These posts mainly deal with OTS, but all can probably benefit. Want to let you all know what is involved with the interview, some ground rules, and why it is important to you. Some comments may ruffle feathers. Fine. Hit the “Back” key! No skin off my back.1. First of all, the interview is an opportunity for an AF officer to see if we want you in our ranks. If you are fortunate enough to interview with a pilot, then it is a chance to see if we want you in that “club.” It helps us validate the information presented by the recruiter.

2. The recruiter’s job is to push people forward who he/she thinks meet the qualifications, or at least come close. For them it is very much a numbers game. Yes, if you make a good impression, they will work harder for you, but either way your package should eventually end up going forward.

3. That said, the recruiter really doesn’t eliminate people based on things like personality or ability to communicate effectively. Interviewers do that. It makes good sense. We are the only gauge the board has to know if you fit the billet. Interviewers have no quota. INTERVIEWERS HAVE NO QUOTA. Big point. Why? We can recommend all or none of the people who walk through the door. You are competing against yourself.

Before going any further, the #1 thing that will blow you out of the water is attitude. I have seen the posts by a couple of CAP folks, and the interview would only last 15-20 minutes max before I could see through the unwarranted arrogance and tell them “Thanks for coming in, that should just about do it.” Not dogging on CAP, just on the folks who made those posts. Being fake will also show through.

Initial Prep:
Hit the gym & run. Don’t make me have to tell you that the AF has fitness standards.
Start collecting letters of rec.
Order copies of your transcripts.

What to bring:
Briefcase is not needed. If you have a nice one, fine. Usually they are cumbersome and you probably won’t open it except to pull out your log book.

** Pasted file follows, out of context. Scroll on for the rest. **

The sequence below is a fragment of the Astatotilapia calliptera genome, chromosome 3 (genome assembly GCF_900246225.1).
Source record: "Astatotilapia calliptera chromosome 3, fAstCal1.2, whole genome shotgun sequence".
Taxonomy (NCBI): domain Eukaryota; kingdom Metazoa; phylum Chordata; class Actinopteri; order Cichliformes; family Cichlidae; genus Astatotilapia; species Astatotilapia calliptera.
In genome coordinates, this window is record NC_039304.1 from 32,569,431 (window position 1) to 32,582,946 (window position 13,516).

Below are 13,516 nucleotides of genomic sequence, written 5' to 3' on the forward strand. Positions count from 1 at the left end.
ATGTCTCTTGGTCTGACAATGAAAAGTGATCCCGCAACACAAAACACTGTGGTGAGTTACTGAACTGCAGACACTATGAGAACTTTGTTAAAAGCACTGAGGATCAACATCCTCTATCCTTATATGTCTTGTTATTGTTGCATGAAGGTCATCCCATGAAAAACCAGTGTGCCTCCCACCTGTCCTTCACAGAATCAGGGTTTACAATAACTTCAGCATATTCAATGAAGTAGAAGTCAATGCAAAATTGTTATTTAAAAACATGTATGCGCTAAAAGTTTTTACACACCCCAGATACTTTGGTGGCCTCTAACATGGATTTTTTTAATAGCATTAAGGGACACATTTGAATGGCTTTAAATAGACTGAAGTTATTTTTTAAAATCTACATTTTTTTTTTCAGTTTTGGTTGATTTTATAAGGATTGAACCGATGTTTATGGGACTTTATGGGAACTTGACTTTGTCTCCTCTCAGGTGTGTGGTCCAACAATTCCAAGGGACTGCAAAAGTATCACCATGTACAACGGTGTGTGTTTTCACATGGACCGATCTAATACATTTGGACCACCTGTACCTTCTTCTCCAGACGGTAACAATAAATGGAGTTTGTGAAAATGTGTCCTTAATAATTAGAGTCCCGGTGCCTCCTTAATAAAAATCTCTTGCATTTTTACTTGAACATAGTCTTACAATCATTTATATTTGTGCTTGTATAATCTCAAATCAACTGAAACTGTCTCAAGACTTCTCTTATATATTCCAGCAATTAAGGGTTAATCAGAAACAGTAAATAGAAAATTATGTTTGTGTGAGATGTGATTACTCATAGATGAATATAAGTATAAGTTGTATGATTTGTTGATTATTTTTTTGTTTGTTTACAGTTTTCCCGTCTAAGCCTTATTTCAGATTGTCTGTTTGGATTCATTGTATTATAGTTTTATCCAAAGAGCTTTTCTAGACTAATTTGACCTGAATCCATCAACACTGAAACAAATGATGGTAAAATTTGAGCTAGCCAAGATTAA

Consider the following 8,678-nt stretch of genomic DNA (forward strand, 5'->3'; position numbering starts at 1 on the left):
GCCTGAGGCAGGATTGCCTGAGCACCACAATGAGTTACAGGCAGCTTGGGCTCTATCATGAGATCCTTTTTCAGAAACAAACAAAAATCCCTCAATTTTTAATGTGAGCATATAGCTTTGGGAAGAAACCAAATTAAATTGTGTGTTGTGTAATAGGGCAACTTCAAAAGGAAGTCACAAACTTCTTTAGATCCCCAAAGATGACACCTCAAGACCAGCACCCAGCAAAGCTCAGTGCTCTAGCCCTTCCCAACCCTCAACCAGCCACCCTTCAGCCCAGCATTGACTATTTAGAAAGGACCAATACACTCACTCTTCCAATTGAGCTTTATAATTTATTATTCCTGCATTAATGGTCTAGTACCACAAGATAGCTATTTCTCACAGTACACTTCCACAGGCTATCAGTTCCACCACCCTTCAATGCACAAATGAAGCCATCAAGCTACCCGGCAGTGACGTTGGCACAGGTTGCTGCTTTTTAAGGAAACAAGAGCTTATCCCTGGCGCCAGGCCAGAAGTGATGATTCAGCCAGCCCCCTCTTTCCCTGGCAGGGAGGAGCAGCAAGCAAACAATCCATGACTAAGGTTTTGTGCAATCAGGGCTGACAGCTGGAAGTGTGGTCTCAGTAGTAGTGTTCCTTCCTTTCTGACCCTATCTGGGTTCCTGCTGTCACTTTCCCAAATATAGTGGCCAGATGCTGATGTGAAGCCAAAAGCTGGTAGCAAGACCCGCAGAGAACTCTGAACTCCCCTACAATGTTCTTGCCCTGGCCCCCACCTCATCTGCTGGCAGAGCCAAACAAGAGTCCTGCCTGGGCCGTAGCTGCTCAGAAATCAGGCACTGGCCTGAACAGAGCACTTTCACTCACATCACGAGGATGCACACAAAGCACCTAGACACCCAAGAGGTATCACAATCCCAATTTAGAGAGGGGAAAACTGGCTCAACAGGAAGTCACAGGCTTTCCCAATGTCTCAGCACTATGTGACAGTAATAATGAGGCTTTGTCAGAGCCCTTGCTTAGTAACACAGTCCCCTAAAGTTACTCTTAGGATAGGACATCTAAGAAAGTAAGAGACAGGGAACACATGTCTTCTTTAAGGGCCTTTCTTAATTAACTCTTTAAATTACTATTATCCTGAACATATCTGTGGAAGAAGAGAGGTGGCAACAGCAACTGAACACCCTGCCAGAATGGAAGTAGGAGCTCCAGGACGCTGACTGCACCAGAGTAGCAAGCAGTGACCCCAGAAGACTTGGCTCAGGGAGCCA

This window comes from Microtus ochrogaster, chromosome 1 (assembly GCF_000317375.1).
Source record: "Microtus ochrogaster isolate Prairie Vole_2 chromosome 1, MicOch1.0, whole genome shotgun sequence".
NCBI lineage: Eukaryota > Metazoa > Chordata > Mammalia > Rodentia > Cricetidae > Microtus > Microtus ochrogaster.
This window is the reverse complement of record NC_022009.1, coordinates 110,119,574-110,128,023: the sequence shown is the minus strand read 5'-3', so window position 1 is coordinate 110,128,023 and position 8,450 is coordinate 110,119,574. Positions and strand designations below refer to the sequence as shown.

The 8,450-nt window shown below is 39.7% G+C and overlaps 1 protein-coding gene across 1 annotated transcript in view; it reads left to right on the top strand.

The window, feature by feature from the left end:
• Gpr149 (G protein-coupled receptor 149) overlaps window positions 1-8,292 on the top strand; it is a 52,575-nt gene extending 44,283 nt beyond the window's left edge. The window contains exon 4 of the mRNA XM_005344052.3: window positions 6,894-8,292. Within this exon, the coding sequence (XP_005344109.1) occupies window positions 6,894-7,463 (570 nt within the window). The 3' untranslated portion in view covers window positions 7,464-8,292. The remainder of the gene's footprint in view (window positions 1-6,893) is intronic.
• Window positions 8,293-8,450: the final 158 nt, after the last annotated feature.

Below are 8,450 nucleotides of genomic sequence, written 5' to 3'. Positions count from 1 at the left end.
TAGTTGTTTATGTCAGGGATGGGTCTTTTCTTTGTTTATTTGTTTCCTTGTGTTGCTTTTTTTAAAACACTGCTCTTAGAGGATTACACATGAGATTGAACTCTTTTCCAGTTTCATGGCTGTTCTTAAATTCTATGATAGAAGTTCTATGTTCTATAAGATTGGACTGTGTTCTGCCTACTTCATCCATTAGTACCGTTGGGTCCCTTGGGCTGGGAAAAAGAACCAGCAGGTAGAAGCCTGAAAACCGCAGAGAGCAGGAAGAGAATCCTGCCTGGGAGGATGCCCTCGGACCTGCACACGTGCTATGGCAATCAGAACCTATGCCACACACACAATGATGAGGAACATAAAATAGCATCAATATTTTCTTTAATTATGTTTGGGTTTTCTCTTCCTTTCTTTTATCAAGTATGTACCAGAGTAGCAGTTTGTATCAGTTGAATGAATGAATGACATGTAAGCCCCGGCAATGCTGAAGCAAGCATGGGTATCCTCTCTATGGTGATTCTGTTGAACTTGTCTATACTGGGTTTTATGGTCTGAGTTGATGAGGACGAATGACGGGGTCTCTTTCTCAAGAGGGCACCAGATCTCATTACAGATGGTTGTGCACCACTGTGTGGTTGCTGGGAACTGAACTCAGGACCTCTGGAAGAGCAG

I recommend having a 1″ black binder with you. Inside the binder have extra copies of everything you gave the recruiter.
Personal statements
Letters of Rec
Social Security card
FAA license
Copy of last 2 pages of log book
All in plastic sheets
You may not need to pull any of it out, but you are ready.

Bring your Log Book:
Make sure every completed page is signed
Check the totals for accuracy
DO NOT have any comments in there about buzzing a house, joining the mile high club, or breaking any FAR. Even if the interviewer doesn’t see it, a Fed may someday & you will regret it.

Interview day:
Ground rules at the interview:
Show up at least 10-15 mins early.
Your recruiter will probably escort you to the interview.
No matter what your recruiter says, personal appearance counts.
Buy the book “Dress for Success”
Suit that fits.
Shirt that is ironed.
Clean shoes.
Good haircut. It does not need to be a military cut, but what job are you applying for?
No military member has a beard.
Most officers do not have a mustache.
Almost none part their hair in the middle.
No earrings for men.
Very few officers have tattoos…hide any you have.
Leave the cell phone in the car, nothing is more important at that moment.
“Sir” or “Ma’am”
No cursing at all. Avoid words like “dude.” Yes, we are looking for a well-rounded individual, but we are also looking for a professional military officer.